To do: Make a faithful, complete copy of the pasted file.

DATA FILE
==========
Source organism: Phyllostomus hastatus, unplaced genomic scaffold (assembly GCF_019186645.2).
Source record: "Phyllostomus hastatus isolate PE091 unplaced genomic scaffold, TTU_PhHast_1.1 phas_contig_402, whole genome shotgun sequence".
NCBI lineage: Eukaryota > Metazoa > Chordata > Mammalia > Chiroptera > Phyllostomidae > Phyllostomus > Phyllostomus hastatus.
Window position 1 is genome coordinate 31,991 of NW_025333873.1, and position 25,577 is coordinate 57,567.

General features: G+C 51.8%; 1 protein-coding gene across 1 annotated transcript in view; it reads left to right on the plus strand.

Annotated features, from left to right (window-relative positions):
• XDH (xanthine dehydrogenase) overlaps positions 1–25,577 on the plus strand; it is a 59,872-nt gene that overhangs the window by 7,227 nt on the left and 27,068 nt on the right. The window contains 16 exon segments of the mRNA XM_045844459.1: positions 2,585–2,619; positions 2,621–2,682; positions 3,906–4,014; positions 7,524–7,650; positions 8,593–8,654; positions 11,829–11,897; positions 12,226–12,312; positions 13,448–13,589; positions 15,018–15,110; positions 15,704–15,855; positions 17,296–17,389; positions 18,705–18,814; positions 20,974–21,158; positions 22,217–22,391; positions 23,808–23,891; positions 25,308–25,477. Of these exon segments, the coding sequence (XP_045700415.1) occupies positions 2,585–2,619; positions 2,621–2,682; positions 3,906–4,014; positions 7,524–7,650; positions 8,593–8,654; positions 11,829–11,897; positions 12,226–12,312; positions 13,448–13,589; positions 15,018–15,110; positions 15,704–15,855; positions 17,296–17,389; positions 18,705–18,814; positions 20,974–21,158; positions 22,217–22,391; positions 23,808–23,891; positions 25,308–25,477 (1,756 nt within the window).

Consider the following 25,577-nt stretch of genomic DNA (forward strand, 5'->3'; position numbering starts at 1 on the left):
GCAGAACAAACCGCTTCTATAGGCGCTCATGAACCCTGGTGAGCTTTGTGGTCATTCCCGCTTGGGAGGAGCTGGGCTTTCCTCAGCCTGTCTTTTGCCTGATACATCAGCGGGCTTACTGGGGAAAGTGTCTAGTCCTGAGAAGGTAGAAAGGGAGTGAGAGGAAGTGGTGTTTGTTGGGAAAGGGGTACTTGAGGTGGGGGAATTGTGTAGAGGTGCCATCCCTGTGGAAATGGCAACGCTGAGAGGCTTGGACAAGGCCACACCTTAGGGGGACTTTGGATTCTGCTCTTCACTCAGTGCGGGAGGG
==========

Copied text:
Source organism: Phyllostomus hastatus, unplaced genomic scaffold (assembly GCF_019186645.2).
Source record: "Phyllostomus hastatus isolate PE091 unplaced genomic scaffold, TTU_PhHast_1.1 phas_contig_402, whole genome shotgun sequence".
NCBI lineage: Eukaryota > Metazoa > Chordata > Mammalia > Chiroptera > Phyllostomidae > Phyllostomus > Phyllostomus hastatus.
Window position 1 is genome coordinate 31,991 of NW_025333873.1, and position 25,577 is coordinate 57,567.

General features: G+C 51.8%; 1 protein-coding gene across 1 annotated transcript in view; it reads left to right on the plus strand.

Annotated features, from left to right (window-relative positions):
• XDH (xanthine dehydrogenase) overlaps positions 1–25,577 on the plus strand; it is a 59,872-nt gene that overhangs the window by 7,227 nt on the left and 27,068 nt on the right. The window contains 16 exon segments of the mRNA XM_045844459.1: positions 2,585–2,619; positions 2,621–2,682; positions 3,906–4,014; positions 7,524–7,650; positions 8,593–8,654; positions 11,829–11,897; positions 12,226–12,312; positions 13,448–13,589; positions 15,018–15,110; positions 15,704–15,855; positions 17,296–17,389; positions 18,705–18,814; positions 20,974–21,158; positions 22,217–22,391; positions 23,808–23,891; positions 25,308–25,477. Of these exon segments, the coding sequence (XP_045700415.1) occupies positions 2,585–2,619; positions 2,621–2,682; positions 3,906–4,014; positions 7,524–7,650; positions 8,593–8,654; positions 11,829–11,897; positions 12,226–12,312; positions 13,448–13,589; positions 15,018–15,110; positions 15,704–15,855; positions 17,296–17,389; positions 18,705–18,814; positions 20,974–21,158; positions 22,217–22,391; positions 23,808–23,891; positions 25,308–25,477 (1,756 nt within the window).

Consider the following 25,577-nt stretch of genomic DNA (forward strand, 5'->3'; position numbering starts at 1 on the left):
GCAGAACAAACCGCTTCTATAGGCGCTCATGAACCCTGGTGAGCTTTGTGGTCATTCCCGCTTGGGAGGAGCTGGGCTTTCCTCAGCCTGTCTTTTGCCTGATACATCAGCGGGCTTACTGGGGAAAGTGTCTAGTCCTGAGAAGGTAGAAAGGGAGTGAGAGGAAGTGGTGTTTGTTGGGAAAGGGGTACTTGAGGTGGGGGAATTGTGTAGAGGTGCCATCCCTGTGGAAATGGCAACGCTGAGAGGCTTGGACAAGGCCACACCTTAGGGGGACTTTGGATTCTGCTCTTCACTCAGTGCGGGAGGG